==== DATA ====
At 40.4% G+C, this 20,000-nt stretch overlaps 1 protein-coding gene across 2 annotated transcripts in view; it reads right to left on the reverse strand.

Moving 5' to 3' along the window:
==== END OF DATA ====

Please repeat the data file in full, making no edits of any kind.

At 40.4% G+C, this 20,000-nt stretch overlaps 1 protein-coding gene across 2 annotated transcripts in view; it reads right to left on the reverse strand.

Moving 5' to 3' along the window: